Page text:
Honestly, Onyx & Ivory by Mindee Arnett is really more of a love letter to the Rohirrim than anything else. Given that she’s a horse person, I’m even more inclined to believe that half of her inspiration for this duology was just her love of horses, too, but there are definite heavy LOTR vibes going on throughout this story, but in a way that is very clearly inspiration and not impersonation. Because while the people in here are nomadic and their land mirrors Rohan almost eerily, there’s also a lot that’s different. Arnett took that inspiration of the way that the Rohirrim move through the world and are effected by the politics of the grander cities, and she infused it with her own ideas in such a way that both modernized Tolkien’s original concept and expanded it so that it fit in the current atmosphere of high fantasy books.
I’ll forever recommend Arnett’s duology both to LOTR fans and not. These books are exceptional if you haven’t read or don’t enjoy Tolkien’s world, and they stand apart from it in ways that feel honestly above and beyond what most YA high fantasies are doing these days. (This should probably be classified as NA, now that I think about it.) And, if you are a Tolkien fan, this feels like the same kind of overwhelming swell of magic that we feel when that Scandinavian fiddle hits its peak during big, bold Rohan moments.
On the flip side, there’s a book that I don’t really want to promote, but I do want to talk about how much of a mirror it is to Shadow & Bone, so I’m just going to quickly say that Emily A. Duncan’s books have a lot of really terrible issues, and one of the non-important ones is that Malachiasz is literally the Darkling. Not even reimagined, that’s just who he is. Was Duncan inspired by Bardugo’s original trilogy? 100%! She just also copied so much of it directly that it teeters into impersonation, and it’s not a good look.
However, I’m kind of shooting myself in the foot here because there is an example of what reads as impersonation that I really like. Lyra Selene’s duology is, much like Arnett, a love letter to tropes. It’s such a ridiculous, over the top story, and it is literally overflowing with tropes. You cannot go into that story looking for something serious because, although Selene definitely tries to be serious, it’s just so much that it ends up being a little hilarious. I think, too, it’s because Selene is so honest that I like the impersonation in it.
There is zero percent chance that Sunder is not a literal copycat of Draco Malfoy, and you know what? Selene fully admits that. She writes in her acknowledgements about how much she was inspired by Draco’s character, how she’s flailed over countless Drarry fanfictions, and how Sunder (this is definitely not verbatim, but implied) was her fangirl self writing the Draco that we all hoped was real deep down. And Sunder really is the fanfiction Draco that we all collectively dreamt up, but it works! Because the book sits heavily in trope land, because it’s so honest about its absurd levels of purple prose, because it just blatantly says yes I wanted to write a Draco character, it really, really works.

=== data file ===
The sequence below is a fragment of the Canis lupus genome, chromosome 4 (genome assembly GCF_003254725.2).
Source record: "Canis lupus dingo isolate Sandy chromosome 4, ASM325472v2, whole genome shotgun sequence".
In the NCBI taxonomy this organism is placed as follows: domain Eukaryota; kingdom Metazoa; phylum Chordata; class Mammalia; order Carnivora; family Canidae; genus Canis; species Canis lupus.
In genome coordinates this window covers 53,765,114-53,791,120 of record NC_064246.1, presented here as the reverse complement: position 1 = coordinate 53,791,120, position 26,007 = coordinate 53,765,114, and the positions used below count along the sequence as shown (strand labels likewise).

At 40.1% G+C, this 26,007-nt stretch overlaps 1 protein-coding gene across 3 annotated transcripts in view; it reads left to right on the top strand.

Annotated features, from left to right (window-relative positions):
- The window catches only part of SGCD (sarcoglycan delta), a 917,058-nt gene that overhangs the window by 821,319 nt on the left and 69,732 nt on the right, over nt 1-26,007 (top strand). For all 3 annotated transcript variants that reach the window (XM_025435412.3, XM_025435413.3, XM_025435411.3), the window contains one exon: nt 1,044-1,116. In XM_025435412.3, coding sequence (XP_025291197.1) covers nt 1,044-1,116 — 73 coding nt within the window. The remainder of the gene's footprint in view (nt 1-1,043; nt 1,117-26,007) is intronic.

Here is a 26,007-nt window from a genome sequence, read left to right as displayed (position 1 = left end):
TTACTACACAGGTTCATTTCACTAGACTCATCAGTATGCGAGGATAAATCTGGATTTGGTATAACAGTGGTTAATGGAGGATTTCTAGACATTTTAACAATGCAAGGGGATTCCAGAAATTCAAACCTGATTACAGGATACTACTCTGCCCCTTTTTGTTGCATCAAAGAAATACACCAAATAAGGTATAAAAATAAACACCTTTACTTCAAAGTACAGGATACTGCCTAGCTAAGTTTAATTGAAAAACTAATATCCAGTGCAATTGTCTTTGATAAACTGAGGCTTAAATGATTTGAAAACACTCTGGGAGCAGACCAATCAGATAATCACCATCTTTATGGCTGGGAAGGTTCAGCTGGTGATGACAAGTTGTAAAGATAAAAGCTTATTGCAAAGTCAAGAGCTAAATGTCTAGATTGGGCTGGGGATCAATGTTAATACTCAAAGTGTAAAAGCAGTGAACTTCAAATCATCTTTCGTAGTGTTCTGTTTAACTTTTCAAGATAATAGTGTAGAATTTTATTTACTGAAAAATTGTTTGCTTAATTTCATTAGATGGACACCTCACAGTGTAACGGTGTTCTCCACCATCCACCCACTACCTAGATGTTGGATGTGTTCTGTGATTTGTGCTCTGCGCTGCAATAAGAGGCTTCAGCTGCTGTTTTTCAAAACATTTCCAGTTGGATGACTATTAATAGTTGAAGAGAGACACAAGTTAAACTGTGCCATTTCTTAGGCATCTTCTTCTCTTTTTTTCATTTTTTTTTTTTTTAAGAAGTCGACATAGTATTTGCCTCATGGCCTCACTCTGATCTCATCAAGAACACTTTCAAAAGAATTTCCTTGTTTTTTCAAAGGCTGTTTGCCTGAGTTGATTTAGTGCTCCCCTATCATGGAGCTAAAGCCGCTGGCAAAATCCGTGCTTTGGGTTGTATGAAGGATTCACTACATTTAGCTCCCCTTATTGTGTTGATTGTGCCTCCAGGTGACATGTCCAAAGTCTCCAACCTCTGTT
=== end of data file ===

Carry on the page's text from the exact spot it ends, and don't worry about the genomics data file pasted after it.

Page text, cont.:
I do think, however, that that’s the only way impersonation is ever going to work. Don’t get me wrong, I love The Inheritance Cycle, but Paolini literally just rewrote LOTR and tried to pretend he didn’t, and it aggravates me to no end. The flip side of that, too, is that Claire Legrand literally copied frame-by-frame Gandalf riding down into Helm’s Deep and dropped it into Lightbringer, and I’ll never forgive her for that. At least Paolini kind of tried to change his impersonation and make it a little better? Legrand didn’t, and it was lazy, messy writing. (More on this later. Next month, to be exact.)
When done right, inspiration is honestly really endearing. The first half of Northanger Abbey continues to make me cackle with delight because Jane Austen so clearly loved Gothic horrors and thought they were a bit ridiculous, and she wanted to showcase that complex love of them. It works so well, and it’s so fun, and I love seeing that inspiration there so much. It’s when inspiration crosses the line into impersonation that it just doesn’t work, so if you’re inspired by a story that has dug its claws into your heart, remember to step closer to your own story and see how you can hold onto that inspiration and not let it go any further than that.